The real solution to the government shutdown, goes one of the popular themes of political analysis, is for Barack Obama to do what Great Leaders have always done: Lead Greatly. That the President hasn't Led America out of this crisis is as baffling to them as it is a good peg for their columns.

There is no question that Obama's presidency isn't going terrifically. And it is perfectly fair to judge him based on what he's able to accomplish politically — what he's able to convince other people, political supporters and opponents alike, to do. That's what politicians do for a living, and if Obama cannot advance his agenda, he will — by definition! — be an unsuccessful president. But in the Lead Greatly contigent, this is just a case of conflating outcome with tactics. It's an armchair quarterback, a few Bud Lights in, muttering that the Giants won't turn their season around until coach Tom Coughlin starts winning some games. It is as true a statement as it is unhelpful. And if the impasse in Washington is objective evidence that Obama is not good at his job, the absence of helpful insights from professional givers of advice does not speak highly of how well they are doing theirs.

Still, aiming aphorisms about leadership at Obama has become a signature of a certain coterie within the commentariat. Obama has long been dinged for not casting a leadership spell over House Speaker John Boehner. He needs to lead on climate change or to lead on gun control. Implicit to the idea is that once he leads, Congressional Republicans will vote his way. That, apparently, is how it goes. 

Please note that both of the preceding links go to examples in which one man has called on such leadership. That man is Michael Bloomberg. Bloomberg shares a lot of characteristics with those who are making the call for more leadership as political salve: he is older, he is white, he is influential, he is wealthy. Bloomberg also shares something with Obama: he is in a leadership position. Unlike Obama, though, the legislative body Bloomberg deals with has been largely acquiescent to his whims (except when it involves policies detrimental to non-white, non-wealthy New Yorkers). Bloomberg has New York City so well in hand that he got the city council to change the rules so he could have a third term. Good luck to Obama leading his way to that.

The recent push for Obama to lead his way to shutdown victory began with MSNBC's Chris Matthews, who gave Politico a look at his upcoming book. When Ronald Reagan was president and Tip O'Neill the Democratic House speaker, Matthews wrote, "government met its deadlines. Members of Congress listened and acted. Debates led to solutions. Shutdowns were averted." That is because they Led, presumably because they were Leaders. Except that Matthews is wrong, as The Washington Post pointed out. "The government shut down seven times when O'Neill was speaker and Reagan was president," Dylan Matthews wrote. He continued: "If your metric for quality governance is 'ability to avoid shutdowns,' then Reagan is absolutely the worst president of the modern era." But he Led, Mr. Matthews, and that's what counts.

OK, then, let's let TV-regular Mark Halperin take a stab at the Leaders America Needs.

Can you imagine a negotiation over the economy in which Bill Clinton and George W. Bush sat across a table from one another? And then imagine George W. Bush walking triumphantly to Capitol Hill, having Led, and presenting the plan to jubilant Tea Party conservatives who would set aside all of their previous public objections.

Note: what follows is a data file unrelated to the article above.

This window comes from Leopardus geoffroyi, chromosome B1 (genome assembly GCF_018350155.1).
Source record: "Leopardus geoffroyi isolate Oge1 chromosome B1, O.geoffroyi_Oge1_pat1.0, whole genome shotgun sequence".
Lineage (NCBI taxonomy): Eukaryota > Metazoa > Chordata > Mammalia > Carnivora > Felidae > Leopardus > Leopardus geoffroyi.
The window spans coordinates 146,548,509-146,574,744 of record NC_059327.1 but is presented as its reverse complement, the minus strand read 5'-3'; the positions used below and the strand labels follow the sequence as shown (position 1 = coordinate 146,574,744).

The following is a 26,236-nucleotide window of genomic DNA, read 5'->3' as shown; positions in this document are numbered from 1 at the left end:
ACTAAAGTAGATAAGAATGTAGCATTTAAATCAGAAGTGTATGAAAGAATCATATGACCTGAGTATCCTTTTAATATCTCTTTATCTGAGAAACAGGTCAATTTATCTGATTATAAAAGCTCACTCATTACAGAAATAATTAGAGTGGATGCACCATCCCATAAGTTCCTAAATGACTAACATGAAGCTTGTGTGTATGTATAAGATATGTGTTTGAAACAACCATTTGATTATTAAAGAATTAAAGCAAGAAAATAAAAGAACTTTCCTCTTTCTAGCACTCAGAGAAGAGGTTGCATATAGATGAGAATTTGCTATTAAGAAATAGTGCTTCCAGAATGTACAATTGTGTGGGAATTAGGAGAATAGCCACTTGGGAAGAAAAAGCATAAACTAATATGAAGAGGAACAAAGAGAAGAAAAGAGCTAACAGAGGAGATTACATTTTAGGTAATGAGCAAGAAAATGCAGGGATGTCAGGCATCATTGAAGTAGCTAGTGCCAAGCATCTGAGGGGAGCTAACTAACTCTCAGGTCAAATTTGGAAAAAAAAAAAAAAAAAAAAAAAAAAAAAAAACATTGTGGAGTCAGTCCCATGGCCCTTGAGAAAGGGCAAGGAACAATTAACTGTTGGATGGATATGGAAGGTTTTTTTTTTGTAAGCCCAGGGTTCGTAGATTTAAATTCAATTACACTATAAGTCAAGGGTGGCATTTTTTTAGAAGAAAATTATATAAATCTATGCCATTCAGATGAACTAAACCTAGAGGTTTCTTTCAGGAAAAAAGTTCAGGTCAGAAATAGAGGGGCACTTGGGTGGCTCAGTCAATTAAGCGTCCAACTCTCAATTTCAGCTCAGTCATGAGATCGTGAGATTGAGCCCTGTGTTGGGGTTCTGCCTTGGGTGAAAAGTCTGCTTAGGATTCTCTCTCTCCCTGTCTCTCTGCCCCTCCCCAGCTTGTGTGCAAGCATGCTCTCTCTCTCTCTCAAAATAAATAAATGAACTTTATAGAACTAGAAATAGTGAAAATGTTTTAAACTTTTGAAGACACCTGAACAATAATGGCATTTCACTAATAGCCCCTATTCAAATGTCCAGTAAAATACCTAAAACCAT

New Jersey Gov. Chris Christie, a Leader, doesn't think Obama needs Clinton to Get It Done. As NBC reports:

"My approach would be, as the executive, is to call in the leaders of the Congress, the legislature, whatever you're dealing with, and say, 'We're not leaving this room until we fix this problem, because I'm the boss, I'm in charge,'" Christie said.

That is Leadership! All Obama has to do is explain to the 200-plus Republican majority in the House that He Is The Boss. (Like Springsteen!) After all, it is entirely possible that there are members of Congress who don't realize that Obama is The Boss and for whom such a clarifying statement would be helpful.

Then there's former GE executive and renowned-circuit-speaker Jack Welch, last in the news for his brave assertion that the Department of Labor made up jobs numbers to help Obama win re-election. (They did not.) Welch — whose column came to us via an unsolicited email meaning that we feel perfectly comfortable mocking it — has some advice for Obama on How To Lead: He needs to schmooze! "[S]chmoozing has to be what you do all the time as a leader;" this guy writes. "It has to be a massive part of your job. Walking around, having a coffee, sitting and listening, getting real, letting people get real with you." Yeah, man. Obama should have played more golf, because who could complain about that? If that's too elitist, he could have a beer with them; maybe have a cook-out. That is how Jack Welch ran GE, by being a bro with the guys in the manufacturing plants, we assume. It just works.

We will note that among our colleagues at National Journal, there are More Leadership Please proponents. We respectfully disagree that a change in tone from Obama will Get the Job Done.

The task at hand is simple: negotiate the competing interests of dozens of Republican members of the House who are feeling pressure from their constituents to not buckle on the Obamacare / shutdown issue in such a way that both Democrats and Republicans feel comfortable with a final funding bill that can be signed by the president. It's a simple matter of Leadership. 

We will allow Alex Pareene of Salon to have the final argument in favor of Letting Leaders Lead.

Spoken like a true Leader.